What is Anxiety?
Does it feel like you can’t control it no matter how hard you try? Have you already tried therapy but found it ineffective? If this sounds like you, I’m confident I can help.
Anxiety disorders are very common and frequently a treatment issue in psychotherapy. The most common signs of anxiety include uncontrollable worry, feeling tense or “on edge,” and physiological arousal such as rapid heart beat and breathing, nausea, and dizziness.
My practice offers highly-effective forms of treatment, to get the relief from anxiety that you deserve. When it comes to treating anxiety disorders, research shows that therapy is usually the most effective option. That’s because anxiety therapy – as opposed to anxiety medication – treats more than just symptoms to the problem.
Most people are familiar with the typical day-to-day anxieties surrounding uncertain, unfamiliar, and stressful situations such as an upcoming exam, a job interview, or a public speaking event. While this type of anxiety can certainly cause discomfort and get in the way of performing one’s best, this alone does not constitute an anxiety disorder.
When anxiety becomes persistent, begins to interfere with living one’s life in a valued manner, and/or causes health or safety concerns, seeking professional help from a trained mental health professional is recommended.
Common Symptoms of Anxiety
- EMOTIONAL – nervousness, irritability, stress
- COGNITIVE– uncontrollable worry, racing thoughts, intrusive/unwanted thoughts, excessive planning, recurring distressing thoughts, preoccupation with uncertainty, obsessive thinking
- PHYSICAL – rapid heart beat, nausea, rapid breathing (e.g., hyperventilation), dizziness or feeling faint, chest tightness, frequent headaches, low energy, fatigue
- BEHAVIORAL – avoiding places that elicit anxiety, fidgeting, shaking or trembling, speaking faster than usual, hypervigilance, compulsive behavior
Treatment Approaches for Anxiety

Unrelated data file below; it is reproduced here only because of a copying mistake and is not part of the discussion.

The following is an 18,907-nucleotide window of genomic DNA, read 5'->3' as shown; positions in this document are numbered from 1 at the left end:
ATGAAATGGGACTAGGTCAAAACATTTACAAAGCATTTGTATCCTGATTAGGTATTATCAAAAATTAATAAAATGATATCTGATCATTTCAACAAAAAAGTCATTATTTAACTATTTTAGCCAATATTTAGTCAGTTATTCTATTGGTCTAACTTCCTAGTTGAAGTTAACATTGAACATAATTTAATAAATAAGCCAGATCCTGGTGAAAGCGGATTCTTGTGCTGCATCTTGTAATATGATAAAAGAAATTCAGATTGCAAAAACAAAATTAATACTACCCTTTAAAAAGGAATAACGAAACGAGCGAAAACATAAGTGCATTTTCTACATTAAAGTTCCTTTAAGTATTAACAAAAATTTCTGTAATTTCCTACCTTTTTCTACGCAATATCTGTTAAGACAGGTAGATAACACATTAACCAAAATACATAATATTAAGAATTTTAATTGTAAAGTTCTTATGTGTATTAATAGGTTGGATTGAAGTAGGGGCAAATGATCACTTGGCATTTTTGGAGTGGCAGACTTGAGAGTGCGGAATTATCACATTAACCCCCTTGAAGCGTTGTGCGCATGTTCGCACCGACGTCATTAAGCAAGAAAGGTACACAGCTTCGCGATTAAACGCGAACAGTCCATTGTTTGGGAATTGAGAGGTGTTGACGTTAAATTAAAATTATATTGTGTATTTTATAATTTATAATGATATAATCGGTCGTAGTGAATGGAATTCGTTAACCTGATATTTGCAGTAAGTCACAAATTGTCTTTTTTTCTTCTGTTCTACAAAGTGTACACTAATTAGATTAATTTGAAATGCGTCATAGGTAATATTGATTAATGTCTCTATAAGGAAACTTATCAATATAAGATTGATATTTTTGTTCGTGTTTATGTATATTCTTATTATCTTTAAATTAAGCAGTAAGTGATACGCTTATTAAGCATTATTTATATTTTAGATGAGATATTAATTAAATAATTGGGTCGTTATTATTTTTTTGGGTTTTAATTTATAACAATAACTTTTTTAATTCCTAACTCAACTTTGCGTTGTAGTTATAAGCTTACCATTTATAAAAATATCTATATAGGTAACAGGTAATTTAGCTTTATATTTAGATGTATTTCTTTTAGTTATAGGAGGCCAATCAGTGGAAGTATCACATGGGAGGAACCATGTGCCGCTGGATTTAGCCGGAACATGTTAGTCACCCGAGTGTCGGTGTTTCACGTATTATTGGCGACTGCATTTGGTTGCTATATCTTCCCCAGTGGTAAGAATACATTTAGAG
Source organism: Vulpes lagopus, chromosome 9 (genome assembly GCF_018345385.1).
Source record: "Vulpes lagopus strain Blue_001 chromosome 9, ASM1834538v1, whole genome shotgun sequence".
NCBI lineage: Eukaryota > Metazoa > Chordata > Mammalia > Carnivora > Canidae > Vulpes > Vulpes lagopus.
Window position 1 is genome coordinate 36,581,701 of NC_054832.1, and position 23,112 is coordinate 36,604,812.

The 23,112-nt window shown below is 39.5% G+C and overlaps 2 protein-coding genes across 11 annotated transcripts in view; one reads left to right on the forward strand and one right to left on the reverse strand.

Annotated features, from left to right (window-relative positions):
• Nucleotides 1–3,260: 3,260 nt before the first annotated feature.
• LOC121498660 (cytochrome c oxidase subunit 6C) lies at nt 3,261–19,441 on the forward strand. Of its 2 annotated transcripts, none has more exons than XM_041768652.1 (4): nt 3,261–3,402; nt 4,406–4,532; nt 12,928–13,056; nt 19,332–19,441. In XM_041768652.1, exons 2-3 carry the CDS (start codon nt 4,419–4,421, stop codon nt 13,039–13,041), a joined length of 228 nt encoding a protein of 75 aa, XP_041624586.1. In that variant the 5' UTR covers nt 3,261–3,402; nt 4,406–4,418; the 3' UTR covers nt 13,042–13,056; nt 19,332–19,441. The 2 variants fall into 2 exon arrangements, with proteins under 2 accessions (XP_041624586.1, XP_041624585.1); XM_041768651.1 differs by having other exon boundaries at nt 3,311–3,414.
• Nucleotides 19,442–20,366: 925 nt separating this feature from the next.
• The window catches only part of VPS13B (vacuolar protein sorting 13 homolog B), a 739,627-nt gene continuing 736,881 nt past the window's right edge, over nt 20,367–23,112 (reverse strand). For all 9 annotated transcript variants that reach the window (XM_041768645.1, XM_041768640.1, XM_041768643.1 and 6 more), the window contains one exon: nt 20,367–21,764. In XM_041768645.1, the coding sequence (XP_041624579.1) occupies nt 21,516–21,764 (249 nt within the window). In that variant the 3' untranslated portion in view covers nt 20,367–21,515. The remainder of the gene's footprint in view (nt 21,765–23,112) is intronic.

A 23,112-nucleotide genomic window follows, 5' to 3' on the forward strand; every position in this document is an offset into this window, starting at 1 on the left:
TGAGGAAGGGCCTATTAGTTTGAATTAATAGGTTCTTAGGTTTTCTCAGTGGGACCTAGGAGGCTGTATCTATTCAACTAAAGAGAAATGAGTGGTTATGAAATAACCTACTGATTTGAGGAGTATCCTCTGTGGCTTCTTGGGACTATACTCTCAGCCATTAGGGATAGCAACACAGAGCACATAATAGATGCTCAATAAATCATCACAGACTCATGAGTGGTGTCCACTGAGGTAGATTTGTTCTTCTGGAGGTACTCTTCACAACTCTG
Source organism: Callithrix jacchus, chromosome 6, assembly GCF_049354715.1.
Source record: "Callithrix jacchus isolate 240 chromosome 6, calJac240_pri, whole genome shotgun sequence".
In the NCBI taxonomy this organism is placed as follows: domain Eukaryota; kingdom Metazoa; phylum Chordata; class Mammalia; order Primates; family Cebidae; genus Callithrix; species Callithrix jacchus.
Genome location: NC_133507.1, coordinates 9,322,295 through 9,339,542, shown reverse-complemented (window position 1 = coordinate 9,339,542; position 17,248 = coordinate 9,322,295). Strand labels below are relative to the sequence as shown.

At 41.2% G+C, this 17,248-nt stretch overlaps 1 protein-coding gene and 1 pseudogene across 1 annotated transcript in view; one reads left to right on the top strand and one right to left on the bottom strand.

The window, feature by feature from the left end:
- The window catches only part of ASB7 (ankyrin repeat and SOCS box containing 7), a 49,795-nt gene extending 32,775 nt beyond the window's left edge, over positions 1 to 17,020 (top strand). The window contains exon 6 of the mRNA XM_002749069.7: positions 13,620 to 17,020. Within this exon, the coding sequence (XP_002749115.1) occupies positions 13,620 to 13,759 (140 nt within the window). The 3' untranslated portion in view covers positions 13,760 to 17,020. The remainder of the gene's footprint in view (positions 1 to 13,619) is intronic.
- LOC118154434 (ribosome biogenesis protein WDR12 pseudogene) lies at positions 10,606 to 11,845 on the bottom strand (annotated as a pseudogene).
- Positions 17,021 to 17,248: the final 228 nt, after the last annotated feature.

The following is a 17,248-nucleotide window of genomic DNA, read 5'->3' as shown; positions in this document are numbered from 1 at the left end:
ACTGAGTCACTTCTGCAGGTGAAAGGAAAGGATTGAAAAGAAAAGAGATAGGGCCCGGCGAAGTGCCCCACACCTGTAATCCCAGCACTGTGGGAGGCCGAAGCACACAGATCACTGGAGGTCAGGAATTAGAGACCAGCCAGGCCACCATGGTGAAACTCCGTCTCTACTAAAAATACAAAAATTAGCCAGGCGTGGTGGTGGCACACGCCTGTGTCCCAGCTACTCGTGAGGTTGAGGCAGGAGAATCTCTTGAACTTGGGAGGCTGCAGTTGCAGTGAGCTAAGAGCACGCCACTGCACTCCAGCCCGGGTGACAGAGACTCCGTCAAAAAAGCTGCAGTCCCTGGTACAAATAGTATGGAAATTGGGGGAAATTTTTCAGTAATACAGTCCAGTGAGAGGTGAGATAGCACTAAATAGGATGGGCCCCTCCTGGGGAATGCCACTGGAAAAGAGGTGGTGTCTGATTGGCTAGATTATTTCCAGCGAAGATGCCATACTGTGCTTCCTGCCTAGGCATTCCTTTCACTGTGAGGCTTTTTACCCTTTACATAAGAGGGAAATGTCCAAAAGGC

While anxiety can present in various forms therapy for most anxiety conditions involves some form of confronting the feared trigger and developing a new response to it. Instead of fighting or fleeing (or freezing), treatment helps people learn how to navigate the discomfort of anxiety in order to do what is important or valued.By positively responding to threatening events instead of being reactive you can overcome an erroneous fight-or-flight response.
- MINDFULNESS – When treatment incorporates mindfulness based practices, the focus of treatment will be on the bodily sensations that arise when you’re anxious. Instead of avoiding or withdrawing from these feelings, you remain present and fully experiences the symptoms of anxiety. Instead of avoiding distressing thoughts, you will open up to them in an effort to realize and acknowledge that they are not literally true. By remaining present in the body, you learn that the anxiety you experience is merely a reaction to perceived threats.
- ACCEPTANCE & COMMITMENT THERAPY – ACT is a behaviorally-oriented therapeutic approach that aims to modify how a person relates and responds to their internal experiences (i.e., thoughts, emotions, physical sensations, and urges) in order to more fully engage in values-based behaviors.
- COGNITIVE BEHAVIORAL THERAPY (CBT) – CBT is the most common treatment for anxiety disorders. CBT therapists assist individuals with identifying and challenging unhelpful cognitive patterns, analyzing the connection between thoughts and behaviors, and developing more effective thought processes and behavioral patterns.
- EXPOSURE THERAPY – Exposure therapy is a behaviorally-focused treatment that involves confronting feared triggers, experiences, and/or situations in a systematic manner. Exposure therapy is among the most effective psychotherapeutic interventions.
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